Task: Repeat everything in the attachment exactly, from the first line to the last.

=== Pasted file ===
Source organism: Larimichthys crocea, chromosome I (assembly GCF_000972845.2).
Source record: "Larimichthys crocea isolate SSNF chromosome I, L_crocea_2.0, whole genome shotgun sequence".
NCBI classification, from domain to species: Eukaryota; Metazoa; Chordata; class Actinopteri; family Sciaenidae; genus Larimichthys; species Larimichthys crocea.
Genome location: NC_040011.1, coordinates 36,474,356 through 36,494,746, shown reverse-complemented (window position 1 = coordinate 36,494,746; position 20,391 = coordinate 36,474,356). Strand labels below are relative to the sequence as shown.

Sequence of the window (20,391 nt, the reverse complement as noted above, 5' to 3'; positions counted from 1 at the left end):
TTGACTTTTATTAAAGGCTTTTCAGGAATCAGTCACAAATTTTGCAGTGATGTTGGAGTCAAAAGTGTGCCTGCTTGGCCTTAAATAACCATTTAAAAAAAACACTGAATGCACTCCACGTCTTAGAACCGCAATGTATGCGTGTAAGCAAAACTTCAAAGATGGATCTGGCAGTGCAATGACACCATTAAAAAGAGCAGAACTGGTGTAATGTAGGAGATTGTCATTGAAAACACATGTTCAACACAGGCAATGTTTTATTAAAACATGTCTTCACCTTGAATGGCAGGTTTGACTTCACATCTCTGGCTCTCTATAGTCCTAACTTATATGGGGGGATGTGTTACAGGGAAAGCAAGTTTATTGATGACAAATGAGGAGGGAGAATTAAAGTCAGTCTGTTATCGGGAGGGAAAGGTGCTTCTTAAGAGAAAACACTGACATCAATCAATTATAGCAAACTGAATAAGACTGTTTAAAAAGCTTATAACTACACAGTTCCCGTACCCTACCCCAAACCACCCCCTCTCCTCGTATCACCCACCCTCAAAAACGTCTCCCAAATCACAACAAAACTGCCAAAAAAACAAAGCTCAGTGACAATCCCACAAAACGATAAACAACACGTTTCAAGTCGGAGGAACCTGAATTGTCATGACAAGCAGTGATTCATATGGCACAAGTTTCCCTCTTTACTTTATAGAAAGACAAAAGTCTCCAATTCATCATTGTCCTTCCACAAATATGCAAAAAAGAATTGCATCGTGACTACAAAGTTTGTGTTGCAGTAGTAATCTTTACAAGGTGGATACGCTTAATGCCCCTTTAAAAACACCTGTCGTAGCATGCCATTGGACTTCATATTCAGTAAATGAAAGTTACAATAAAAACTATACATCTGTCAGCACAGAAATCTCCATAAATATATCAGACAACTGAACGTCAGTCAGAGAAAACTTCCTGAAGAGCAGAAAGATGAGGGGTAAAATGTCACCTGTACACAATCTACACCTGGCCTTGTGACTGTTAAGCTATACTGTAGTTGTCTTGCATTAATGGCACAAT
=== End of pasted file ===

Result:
Source organism: Larimichthys crocea, chromosome I (assembly GCF_000972845.2).
Source record: "Larimichthys crocea isolate SSNF chromosome I, L_crocea_2.0, whole genome shotgun sequence".
NCBI classification, from domain to species: Eukaryota; Metazoa; Chordata; class Actinopteri; family Sciaenidae; genus Larimichthys; species Larimichthys crocea.
Genome location: NC_040011.1, coordinates 36,474,356 through 36,494,746, shown reverse-complemented (window position 1 = coordinate 36,494,746; position 20,391 = coordinate 36,474,356). Strand labels below are relative to the sequence as shown.

Sequence of the window (20,391 nt, the reverse complement as noted above, 5' to 3'; positions counted from 1 at the left end):
TTGACTTTTATTAAAGGCTTTTCAGGAATCAGTCACAAATTTTGCAGTGATGTTGGAGTCAAAAGTGTGCCTGCTTGGCCTTAAATAACCATTTAAAAAAAACACTGAATGCACTCCACGTCTTAGAACCGCAATGTATGCGTGTAAGCAAAACTTCAAAGATGGATCTGGCAGTGCAATGACACCATTAAAAAGAGCAGAACTGGTGTAATGTAGGAGATTGTCATTGAAAACACATGTTCAACACAGGCAATGTTTTATTAAAACATGTCTTCACCTTGAATGGCAGGTTTGACTTCACATCTCTGGCTCTCTATAGTCCTAACTTATATGGGGGGATGTGTTACAGGGAAAGCAAGTTTATTGATGACAAATGAGGAGGGAGAATTAAAGTCAGTCTGTTATCGGGAGGGAAAGGTGCTTCTTAAGAGAAAACACTGACATCAATCAATTATAGCAAACTGAATAAGACTGTTTAAAAAGCTTATAACTACACAGTTCCCGTACCCTACCCCAAACCACCCCCTCTCCTCGTATCACCCACCCTCAAAAACGTCTCCCAAATCACAACAAAACTGCCAAAAAAACAAAGCTCAGTGACAATCCCACAAAACGATAAACAACACGTTTCAAGTCGGAGGAACCTGAATTGTCATGACAAGCAGTGATTCATATGGCACAAGTTTCCCTCTTTACTTTATAGAAAGACAAAAGTCTCCAATTCATCATTGTCCTTCCACAAATATGCAAAAAAGAATTGCATCGTGACTACAAAGTTTGTGTTGCAGTAGTAATCTTTACAAGGTGGATACGCTTAATGCCCCTTTAAAAACACCTGTCGTAGCATGCCATTGGACTTCATATTCAGTAAATGAAAGTTACAATAAAAACTATACATCTGTCAGCACAGAAATCTCCATAAATATATCAGACAACTGAACGTCAGTCAGAGAAAACTTCCTGAAGAGCAGAAAGATGAGGGGTAAAATGTCACCTGTACACAATCTACACCTGGCCTTGTGACTGTTAAGCTATACTGTAGTTGTCTTGCATTAATGGCACAAT